• The moral issue for those who, like me, believe life begins at conception, is more complicated than it first appears. In the first place, does conception occur at fertilization or at implantation of the fertilized egg? I know many evangelical Protestant Churches tacitly assume it is at the moment of fertilization. The Catholic Church opposes in vitro fertilization, but has not established defined (mandatory) doctrine condemning it (as mentioned in my introduction, the Catholic Church did issue a much more forceful condemnation of the procedure in December of 2008 – CJ) – or establishing when conception has occurred. This is an important long-term question, because if the answer is at fertilization, pro-lifers open themselves up to several trick bags. The first is that no fertilized egg has yet developed into a baby outside the womb. Such an embryo, to this point, can only develop into the muddled clump of tissue that pro-abortion advocates claimed 30 years ago that every fetus was. The second is that many fertilized eggs never implant and are naturally expelled from a woman’s body. This is the more ominous theological problem. If conception were defined as the moment of fertilization, opponents of pro-lifers could argue (with some merit) that if that is the case, even God treats human life cheaply. I don’t know what the answer is here, but I want us to know all the potential consequences of what we are dealing with. (Do not think you know my position on this from this paragraph. It was always my habit to give the best analysis of potential future problems regardless of what my personal belief was – CJ)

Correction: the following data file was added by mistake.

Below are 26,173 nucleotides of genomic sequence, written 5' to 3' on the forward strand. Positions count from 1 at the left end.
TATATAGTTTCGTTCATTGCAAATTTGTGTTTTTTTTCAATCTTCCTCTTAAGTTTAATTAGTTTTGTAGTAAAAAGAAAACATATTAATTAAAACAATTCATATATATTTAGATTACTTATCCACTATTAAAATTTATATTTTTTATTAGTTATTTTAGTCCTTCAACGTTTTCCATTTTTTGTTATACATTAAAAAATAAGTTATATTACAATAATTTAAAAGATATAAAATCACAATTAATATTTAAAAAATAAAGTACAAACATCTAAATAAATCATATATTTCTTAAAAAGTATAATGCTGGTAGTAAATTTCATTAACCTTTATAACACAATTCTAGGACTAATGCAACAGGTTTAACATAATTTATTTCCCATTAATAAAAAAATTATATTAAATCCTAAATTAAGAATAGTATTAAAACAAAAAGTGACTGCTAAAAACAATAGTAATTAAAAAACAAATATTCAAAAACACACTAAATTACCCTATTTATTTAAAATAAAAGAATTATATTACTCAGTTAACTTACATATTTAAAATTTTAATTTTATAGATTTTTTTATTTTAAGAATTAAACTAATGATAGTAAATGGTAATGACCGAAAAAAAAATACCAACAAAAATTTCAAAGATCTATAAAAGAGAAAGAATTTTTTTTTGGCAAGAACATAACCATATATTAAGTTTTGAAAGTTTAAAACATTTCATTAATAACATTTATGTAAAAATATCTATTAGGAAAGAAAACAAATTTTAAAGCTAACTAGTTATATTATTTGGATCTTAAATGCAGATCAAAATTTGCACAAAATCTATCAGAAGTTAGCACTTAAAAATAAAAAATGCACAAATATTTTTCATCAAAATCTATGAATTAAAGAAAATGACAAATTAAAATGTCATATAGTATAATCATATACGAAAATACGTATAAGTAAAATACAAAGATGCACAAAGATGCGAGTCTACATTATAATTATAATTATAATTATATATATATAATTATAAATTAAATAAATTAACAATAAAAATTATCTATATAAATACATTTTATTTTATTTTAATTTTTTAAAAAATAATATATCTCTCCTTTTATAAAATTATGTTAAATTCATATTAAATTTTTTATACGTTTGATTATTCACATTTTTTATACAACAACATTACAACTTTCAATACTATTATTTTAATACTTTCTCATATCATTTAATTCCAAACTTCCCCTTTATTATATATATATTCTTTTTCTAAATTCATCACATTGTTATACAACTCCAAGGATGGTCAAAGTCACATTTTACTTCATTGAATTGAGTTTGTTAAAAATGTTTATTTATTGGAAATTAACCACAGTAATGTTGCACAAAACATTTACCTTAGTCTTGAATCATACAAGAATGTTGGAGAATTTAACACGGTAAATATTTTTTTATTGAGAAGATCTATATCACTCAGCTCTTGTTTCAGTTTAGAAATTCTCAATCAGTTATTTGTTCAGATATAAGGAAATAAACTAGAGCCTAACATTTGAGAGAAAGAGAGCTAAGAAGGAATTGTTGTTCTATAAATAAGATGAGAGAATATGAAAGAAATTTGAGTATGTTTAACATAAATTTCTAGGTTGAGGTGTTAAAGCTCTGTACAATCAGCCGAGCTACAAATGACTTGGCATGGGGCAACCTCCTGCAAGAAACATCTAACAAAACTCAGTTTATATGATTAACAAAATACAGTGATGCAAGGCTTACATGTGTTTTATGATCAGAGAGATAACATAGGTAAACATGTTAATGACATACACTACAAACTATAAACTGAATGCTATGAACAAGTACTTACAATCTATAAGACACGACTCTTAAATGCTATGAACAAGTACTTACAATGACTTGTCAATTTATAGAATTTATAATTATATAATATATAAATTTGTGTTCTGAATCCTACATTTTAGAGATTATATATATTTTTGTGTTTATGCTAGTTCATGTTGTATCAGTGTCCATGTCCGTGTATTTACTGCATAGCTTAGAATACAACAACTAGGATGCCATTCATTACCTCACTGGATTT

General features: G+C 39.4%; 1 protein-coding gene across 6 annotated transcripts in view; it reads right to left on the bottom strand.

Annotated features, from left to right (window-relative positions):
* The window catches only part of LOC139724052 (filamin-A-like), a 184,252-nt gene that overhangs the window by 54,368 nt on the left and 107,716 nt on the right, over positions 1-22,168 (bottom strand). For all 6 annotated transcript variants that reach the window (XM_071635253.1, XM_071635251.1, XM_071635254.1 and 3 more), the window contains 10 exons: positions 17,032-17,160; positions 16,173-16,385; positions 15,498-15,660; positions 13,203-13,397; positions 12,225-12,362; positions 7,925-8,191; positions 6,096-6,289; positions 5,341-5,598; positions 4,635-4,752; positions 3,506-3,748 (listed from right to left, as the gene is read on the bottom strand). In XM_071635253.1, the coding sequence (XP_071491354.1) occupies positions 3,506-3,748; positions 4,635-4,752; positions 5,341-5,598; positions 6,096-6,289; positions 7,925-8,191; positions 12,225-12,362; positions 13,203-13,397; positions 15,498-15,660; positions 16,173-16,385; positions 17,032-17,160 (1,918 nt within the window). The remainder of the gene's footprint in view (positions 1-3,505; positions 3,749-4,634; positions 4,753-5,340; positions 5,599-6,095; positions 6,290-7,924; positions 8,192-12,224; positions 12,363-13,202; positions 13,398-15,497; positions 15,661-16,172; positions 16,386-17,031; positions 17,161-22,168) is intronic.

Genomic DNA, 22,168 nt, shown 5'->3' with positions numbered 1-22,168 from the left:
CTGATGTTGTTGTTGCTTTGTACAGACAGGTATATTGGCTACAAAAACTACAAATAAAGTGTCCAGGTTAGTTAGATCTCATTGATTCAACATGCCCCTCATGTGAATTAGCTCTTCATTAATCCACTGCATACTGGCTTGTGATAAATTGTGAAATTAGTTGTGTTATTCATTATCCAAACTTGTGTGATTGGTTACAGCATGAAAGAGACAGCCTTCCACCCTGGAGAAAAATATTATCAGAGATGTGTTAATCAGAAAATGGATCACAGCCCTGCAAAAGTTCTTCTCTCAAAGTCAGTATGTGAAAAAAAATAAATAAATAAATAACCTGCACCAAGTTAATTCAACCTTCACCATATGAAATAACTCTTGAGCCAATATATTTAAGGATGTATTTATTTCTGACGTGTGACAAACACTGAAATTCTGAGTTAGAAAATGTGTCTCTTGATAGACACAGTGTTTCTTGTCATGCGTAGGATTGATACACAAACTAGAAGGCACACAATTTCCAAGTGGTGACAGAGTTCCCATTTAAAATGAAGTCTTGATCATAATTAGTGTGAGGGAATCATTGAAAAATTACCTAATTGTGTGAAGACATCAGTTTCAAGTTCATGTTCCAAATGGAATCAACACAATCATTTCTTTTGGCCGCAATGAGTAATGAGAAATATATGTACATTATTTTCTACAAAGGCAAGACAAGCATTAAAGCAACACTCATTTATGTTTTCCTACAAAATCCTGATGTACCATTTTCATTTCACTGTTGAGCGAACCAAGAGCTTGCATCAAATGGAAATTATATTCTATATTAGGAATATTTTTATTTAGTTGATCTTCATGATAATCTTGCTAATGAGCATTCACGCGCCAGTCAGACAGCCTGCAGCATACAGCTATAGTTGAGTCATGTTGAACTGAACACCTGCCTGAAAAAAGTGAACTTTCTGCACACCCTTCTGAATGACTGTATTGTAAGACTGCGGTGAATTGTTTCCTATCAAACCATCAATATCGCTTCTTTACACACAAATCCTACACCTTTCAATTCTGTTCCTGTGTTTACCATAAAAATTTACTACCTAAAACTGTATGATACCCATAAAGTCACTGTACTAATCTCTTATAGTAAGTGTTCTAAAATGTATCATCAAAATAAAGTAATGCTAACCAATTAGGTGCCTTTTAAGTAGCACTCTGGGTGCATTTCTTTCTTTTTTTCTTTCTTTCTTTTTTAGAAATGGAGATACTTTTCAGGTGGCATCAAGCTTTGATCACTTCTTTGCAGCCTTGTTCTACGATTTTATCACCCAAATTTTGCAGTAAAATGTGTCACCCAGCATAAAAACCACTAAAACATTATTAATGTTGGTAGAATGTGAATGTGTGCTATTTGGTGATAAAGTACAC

This summarizes what an official must know before making a defensible case on the issue. Following, then, is what I recommend as a sample positions statement on Stem Cell Research.

Proposed Statement 

          I strongly support scientific research that can cure disease and alleviate human suffering. That is why I am a vigorous advocate of federal funding of stem cell research – adult stem cell research. In the decade that serious research has been done on adult stem cells, over 70 promising approaches to human disease have been developed and used. Real people with real illnesses are being helped right now by the noble work our doctors and scientists have been doing with adult stem cells.